I remember when I was a child, in 1978 or ’79, my mother had these paints that you “draw” on these special paper. My mom remembers this, but does not what they were. The paints were in tubes and of course, you can smell the stuff – solvents or turpentine, I’m not sure what they were. And my mom would let me use them. One time I was watching TV and accidentally and absentmindedly chewed on the end of the tube and got paint in my mouth. I was wondering if I have permanently harmed myself by doing that because I do have strange symptoms. I have severe chronic depression for 17 years and fatigue that I could never get rid of. The problem is I have no clue to what they are. I don’t know doctors would believe me or not. I have been deaf since birth and never could catch things by hearing. I learned mainly through reading. I searched for info on these 70′s paint “markers.” The reason why I never questioned this was that it never occurred to me until last night when I was lying in bed. It just hit me square in the head like, “Oh, my god. What if….” I would really appreciate your answer to this one. And my apologies for taking your time away from your painting. My condolences for the loss of your artist mentor/inspiration that led you to discover the dangers of oil/turps. I don’t get headaches, but I have certain issues. Thank you so very much.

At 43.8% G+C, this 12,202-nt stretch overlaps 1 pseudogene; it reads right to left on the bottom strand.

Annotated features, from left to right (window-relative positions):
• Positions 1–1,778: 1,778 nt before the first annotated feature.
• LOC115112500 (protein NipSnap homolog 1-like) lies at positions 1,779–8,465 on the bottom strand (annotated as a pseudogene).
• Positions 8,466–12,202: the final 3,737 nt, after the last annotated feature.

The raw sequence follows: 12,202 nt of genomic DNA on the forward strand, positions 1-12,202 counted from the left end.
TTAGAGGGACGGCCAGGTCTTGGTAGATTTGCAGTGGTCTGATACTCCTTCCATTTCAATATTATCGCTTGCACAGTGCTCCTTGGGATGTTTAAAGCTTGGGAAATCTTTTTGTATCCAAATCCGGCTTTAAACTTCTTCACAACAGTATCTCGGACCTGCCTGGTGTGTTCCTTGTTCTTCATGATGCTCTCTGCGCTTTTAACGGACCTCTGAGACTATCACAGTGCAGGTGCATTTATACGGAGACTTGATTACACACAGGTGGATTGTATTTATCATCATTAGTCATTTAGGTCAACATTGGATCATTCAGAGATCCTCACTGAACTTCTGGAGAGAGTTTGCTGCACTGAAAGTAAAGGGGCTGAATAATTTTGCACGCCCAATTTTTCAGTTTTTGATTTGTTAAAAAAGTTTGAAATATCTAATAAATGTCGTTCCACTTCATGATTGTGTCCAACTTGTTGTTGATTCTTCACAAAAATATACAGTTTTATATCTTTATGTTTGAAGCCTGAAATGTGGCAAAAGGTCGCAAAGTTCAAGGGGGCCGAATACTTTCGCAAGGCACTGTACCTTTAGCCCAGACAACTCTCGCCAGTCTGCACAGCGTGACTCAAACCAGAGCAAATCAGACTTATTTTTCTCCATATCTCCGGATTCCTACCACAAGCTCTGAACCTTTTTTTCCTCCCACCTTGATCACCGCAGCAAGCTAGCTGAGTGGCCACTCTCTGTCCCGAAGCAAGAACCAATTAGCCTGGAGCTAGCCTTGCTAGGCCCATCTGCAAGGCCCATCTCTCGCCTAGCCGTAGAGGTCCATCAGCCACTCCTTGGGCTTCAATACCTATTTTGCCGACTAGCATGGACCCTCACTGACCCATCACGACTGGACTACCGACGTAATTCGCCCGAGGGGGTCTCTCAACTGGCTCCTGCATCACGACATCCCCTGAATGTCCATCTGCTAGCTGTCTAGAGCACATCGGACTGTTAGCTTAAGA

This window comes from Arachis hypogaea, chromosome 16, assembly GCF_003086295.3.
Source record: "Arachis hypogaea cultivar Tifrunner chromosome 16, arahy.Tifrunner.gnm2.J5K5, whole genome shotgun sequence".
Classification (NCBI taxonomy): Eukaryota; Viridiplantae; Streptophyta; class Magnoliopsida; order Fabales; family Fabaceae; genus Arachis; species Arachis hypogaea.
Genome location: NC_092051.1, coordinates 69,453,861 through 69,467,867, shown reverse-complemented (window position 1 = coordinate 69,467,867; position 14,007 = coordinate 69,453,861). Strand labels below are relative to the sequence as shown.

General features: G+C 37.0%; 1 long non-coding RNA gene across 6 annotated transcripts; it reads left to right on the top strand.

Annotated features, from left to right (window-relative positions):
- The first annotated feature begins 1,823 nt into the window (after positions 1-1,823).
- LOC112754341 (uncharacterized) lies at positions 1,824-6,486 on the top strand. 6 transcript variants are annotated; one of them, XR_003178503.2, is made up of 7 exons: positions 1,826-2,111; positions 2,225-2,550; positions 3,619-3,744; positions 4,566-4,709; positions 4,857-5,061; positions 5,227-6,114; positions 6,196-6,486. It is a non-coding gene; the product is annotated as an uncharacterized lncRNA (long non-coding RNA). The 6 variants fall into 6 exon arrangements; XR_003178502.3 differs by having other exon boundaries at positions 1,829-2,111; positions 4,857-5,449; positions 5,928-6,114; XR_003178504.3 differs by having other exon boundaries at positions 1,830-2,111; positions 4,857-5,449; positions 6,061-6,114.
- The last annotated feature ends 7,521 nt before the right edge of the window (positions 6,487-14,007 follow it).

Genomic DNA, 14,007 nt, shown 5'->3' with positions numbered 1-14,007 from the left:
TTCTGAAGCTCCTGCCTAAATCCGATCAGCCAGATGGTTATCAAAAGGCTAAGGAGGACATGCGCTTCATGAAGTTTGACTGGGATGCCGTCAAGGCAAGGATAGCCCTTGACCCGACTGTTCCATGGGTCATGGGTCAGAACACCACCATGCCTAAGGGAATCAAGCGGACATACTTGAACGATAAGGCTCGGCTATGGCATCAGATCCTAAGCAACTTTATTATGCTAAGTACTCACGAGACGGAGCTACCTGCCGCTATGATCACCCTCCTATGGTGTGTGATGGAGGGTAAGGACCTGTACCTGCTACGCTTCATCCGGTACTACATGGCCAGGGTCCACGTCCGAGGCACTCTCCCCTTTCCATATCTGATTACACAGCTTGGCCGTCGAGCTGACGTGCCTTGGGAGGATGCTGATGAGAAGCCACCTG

2. Rachel says: